Ambrose Bierce was one of America’s most famous writers of horror, sci-fi, fantasy & war short stories. He was, during his life, however, more famous for his journalism. His disappearance is one of those unsolved mysteries that lingers to this day. This first person perspective tale (from the POV of Bierce himself) explores the possibility of Latin American folktale ‘La Llorona’ being responsible for his disappearance. The writing was good but I did not really feel hooked by this one. It interested me, but I would describe it as more of a passing interest. I feel the ending could have offered a little more.
The London Encounter by Vince A. Liaguno – 4 Stars
This story gives an alternate take on Judy Garland’s last night on Earth. The writing is good, even though it feels like the author tries a tad too hard at times. To start with, I found myself really disliking Judy. The author did a good job of changing my feelings towards her as the story played out, however. I really like the antagonist. Some incredibly fine writing where the antagonist is concerned.
Bubba Ho-Tep by Joe R. Lansdale – 5 Stars
I started off by struggling to like this. The main character, Elvis Presley (alive after trading places with an Elvis impersonator one night) starts off as thoroughly unlikeable. However, I found it impossible to stay cold towards The King for long and soon found myself warming to him. The premise is that of Elvis and an old black man, who is convinced he’s JFK, doing their utmost to stop a soul-sucking mummy that haunts a Texas rest home. This is by far the longest tale in the book and, quite easily, one of the best. You can’t help get behind Elvis and JFK as they do battle with their ancient foe. Extremely enjoyable! Just a warning; it is laden with sex references. Day turning to night even gets a sex similie. And there’s even an incredibly awkward scene where we get to read about Elvis masturbating.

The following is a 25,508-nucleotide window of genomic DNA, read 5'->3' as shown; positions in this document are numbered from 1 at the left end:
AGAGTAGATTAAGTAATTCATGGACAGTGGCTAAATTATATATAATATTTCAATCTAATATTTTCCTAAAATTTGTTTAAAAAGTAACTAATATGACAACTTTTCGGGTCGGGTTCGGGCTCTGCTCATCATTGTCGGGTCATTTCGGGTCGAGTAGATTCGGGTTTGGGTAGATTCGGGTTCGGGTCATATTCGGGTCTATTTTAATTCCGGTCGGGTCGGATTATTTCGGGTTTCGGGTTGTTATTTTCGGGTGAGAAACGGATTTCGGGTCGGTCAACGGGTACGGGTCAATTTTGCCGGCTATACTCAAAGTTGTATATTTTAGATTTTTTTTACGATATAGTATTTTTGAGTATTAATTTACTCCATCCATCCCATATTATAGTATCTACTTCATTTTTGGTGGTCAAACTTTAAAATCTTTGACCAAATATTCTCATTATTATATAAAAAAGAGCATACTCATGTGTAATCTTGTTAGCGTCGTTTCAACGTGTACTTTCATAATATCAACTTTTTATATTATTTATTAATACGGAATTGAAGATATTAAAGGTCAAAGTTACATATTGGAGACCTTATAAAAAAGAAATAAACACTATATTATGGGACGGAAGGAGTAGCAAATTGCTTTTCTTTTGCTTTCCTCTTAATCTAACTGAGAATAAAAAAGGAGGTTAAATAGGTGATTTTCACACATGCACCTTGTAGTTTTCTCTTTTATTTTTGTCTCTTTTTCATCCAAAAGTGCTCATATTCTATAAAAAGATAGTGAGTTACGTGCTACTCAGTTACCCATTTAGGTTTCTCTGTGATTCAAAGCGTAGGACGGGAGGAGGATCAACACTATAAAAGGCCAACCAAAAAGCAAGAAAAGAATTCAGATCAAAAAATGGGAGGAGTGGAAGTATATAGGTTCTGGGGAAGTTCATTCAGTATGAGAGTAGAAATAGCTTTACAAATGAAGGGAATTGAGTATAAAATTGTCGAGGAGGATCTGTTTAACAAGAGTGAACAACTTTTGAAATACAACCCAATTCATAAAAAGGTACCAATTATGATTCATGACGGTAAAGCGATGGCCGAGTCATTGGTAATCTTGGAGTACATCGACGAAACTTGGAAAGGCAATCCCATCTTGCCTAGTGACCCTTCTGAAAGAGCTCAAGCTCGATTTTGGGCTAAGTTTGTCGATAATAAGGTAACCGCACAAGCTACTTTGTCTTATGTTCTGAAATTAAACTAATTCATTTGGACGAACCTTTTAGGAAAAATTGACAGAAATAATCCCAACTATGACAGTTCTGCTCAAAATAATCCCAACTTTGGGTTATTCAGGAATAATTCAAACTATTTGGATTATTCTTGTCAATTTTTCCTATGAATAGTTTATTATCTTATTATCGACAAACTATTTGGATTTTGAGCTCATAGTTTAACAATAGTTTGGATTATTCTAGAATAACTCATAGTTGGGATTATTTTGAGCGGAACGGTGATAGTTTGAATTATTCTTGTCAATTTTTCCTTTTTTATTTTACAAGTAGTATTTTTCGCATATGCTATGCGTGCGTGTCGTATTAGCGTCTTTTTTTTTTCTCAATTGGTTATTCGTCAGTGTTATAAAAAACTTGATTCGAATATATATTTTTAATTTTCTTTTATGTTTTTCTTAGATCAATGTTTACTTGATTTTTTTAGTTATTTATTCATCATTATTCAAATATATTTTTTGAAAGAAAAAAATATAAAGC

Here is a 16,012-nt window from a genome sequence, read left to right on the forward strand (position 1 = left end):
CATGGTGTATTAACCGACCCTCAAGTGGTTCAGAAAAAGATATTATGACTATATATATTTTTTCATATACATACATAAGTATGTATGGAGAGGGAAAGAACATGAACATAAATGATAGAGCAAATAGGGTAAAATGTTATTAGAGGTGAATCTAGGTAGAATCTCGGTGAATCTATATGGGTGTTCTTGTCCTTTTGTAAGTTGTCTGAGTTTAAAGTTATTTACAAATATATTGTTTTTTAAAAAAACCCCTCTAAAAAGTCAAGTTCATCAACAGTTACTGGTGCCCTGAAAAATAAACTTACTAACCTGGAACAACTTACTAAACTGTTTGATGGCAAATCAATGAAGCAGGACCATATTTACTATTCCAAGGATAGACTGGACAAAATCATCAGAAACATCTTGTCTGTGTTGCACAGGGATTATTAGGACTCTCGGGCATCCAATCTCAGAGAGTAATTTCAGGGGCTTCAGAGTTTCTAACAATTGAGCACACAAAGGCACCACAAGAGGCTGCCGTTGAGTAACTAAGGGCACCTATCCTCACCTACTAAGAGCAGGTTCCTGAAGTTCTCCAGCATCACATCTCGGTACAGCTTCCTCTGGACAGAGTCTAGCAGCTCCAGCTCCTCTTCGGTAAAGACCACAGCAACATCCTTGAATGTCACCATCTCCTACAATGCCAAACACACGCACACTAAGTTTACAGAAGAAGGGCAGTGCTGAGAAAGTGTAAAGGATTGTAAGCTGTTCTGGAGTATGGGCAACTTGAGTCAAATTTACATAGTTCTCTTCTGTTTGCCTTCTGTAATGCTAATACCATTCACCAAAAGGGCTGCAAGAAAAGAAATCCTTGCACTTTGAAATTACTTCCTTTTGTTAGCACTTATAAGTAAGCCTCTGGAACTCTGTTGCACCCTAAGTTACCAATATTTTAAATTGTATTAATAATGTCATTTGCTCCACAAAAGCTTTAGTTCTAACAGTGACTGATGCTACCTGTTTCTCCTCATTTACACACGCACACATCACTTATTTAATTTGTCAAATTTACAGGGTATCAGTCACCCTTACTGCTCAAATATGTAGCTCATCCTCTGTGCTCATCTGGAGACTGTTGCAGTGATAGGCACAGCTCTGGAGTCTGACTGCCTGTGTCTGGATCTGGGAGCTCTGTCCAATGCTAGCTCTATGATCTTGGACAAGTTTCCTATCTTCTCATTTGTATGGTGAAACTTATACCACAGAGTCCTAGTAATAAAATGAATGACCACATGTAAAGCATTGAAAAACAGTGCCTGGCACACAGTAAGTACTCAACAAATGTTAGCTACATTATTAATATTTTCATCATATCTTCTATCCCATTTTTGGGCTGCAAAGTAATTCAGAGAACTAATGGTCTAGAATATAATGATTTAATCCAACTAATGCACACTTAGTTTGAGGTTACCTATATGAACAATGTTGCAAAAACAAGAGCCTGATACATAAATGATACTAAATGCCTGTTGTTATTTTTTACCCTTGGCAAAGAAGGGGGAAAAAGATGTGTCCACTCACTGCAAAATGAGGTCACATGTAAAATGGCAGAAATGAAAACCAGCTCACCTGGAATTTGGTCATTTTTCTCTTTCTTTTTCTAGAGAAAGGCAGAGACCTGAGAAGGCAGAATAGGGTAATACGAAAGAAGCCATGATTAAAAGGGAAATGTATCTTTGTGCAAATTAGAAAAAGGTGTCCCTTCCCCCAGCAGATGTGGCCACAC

Gorilla My Dreams by Johnathan Maberry – 2 Stars
This tells of King Kong’s rampage through New York from the viewpoint of the mayor and the chief of police. Kong is only really glimpsed and feels entirely detached from the main story. I felt the whole thing was a little too light-hearted and comedic. The piece was fully of typos (the version I had any way) and, at the start, one character makes reference to his daughter only for the narrator say he has only sons two pages later. The interesting take on Kong’s rampage was the only thing that saved it from a 1 star rating.
Articles of Teleforce by Michael Bailey – 1 Star
I really wanted to enjoy this one as it features Nicola Tesla and the proposed building of his ‘Death Ray’. However, it was entirely written from old newspaper cuttings or letters (in the past) or conversations intercepted by a hacker group (in the present). That, coupled with heavy science-based discussion, redacted letters/transcripts and official government-sounding conversations, there was just zero emotion. Not once did I get that sense of joy or wonder from reading. It just felt dry from start to finish and somewhat of a chore.
Sic Ocim Tyrannis by David Wellington – 5 Stars